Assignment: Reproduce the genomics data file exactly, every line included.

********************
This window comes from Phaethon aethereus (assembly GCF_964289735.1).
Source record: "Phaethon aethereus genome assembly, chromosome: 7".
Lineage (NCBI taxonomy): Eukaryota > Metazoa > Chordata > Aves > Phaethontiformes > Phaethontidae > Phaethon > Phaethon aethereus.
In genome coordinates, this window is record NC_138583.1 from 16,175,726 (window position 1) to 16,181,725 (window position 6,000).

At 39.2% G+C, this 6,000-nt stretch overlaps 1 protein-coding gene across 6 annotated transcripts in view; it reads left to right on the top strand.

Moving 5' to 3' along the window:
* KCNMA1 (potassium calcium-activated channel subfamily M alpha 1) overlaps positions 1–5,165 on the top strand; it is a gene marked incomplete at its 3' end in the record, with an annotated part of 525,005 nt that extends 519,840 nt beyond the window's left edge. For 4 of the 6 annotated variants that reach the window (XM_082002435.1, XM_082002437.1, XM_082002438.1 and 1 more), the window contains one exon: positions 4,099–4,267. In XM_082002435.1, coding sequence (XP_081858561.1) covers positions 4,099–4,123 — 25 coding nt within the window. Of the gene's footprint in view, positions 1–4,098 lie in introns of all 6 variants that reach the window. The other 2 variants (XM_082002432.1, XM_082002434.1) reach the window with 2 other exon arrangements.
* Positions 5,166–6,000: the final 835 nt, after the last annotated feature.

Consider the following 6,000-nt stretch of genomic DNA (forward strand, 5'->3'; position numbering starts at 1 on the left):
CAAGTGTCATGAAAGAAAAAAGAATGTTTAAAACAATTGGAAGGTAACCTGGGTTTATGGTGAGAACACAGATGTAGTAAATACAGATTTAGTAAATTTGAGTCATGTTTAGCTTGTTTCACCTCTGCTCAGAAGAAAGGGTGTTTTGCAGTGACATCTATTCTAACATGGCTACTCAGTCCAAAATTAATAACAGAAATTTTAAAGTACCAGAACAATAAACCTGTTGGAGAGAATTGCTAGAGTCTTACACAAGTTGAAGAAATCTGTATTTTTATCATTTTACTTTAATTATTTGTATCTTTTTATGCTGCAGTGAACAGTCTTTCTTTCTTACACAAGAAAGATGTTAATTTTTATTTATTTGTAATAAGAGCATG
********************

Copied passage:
This window comes from Phaethon aethereus (assembly GCF_964289735.1).
Source record: "Phaethon aethereus genome assembly, chromosome: 7".
Lineage (NCBI taxonomy): Eukaryota > Metazoa > Chordata > Aves > Phaethontiformes > Phaethontidae > Phaethon > Phaethon aethereus.
In genome coordinates, this window is record NC_138583.1 from 16,175,726 (window position 1) to 16,181,725 (window position 6,000).

At 39.2% G+C, this 6,000-nt stretch overlaps 1 protein-coding gene across 6 annotated transcripts in view; it reads left to right on the top strand.

Moving 5' to 3' along the window:
* KCNMA1 (potassium calcium-activated channel subfamily M alpha 1) overlaps positions 1–5,165 on the top strand; it is a gene marked incomplete at its 3' end in the record, with an annotated part of 525,005 nt that extends 519,840 nt beyond the window's left edge. For 4 of the 6 annotated variants that reach the window (XM_082002435.1, XM_082002437.1, XM_082002438.1 and 1 more), the window contains one exon: positions 4,099–4,267. In XM_082002435.1, coding sequence (XP_081858561.1) covers positions 4,099–4,123 — 25 coding nt within the window. Of the gene's footprint in view, positions 1–4,098 lie in introns of all 6 variants that reach the window. The other 2 variants (XM_082002432.1, XM_082002434.1) reach the window with 2 other exon arrangements.
* Positions 5,166–6,000: the final 835 nt, after the last annotated feature.

Consider the following 6,000-nt stretch of genomic DNA (forward strand, 5'->3'; position numbering starts at 1 on the left):
CAAGTGTCATGAAAGAAAAAAGAATGTTTAAAACAATTGGAAGGTAACCTGGGTTTATGGTGAGAACACAGATGTAGTAAATACAGATTTAGTAAATTTGAGTCATGTTTAGCTTGTTTCACCTCTGCTCAGAAGAAAGGGTGTTTTGCAGTGACATCTATTCTAACATGGCTACTCAGTCCAAAATTAATAACAGAAATTTTAAAGTACCAGAACAATAAACCTGTTGGAGAGAATTGCTAGAGTCTTACACAAGTTGAAGAAATCTGTATTTTTATCATTTTACTTTAATTATTTGTATCTTTTTATGCTGCAGTGAACAGTCTTTCTTTCTTACACAAGAAAGATGTTAATTTTTATTTATTTGTAATAAGAGCATG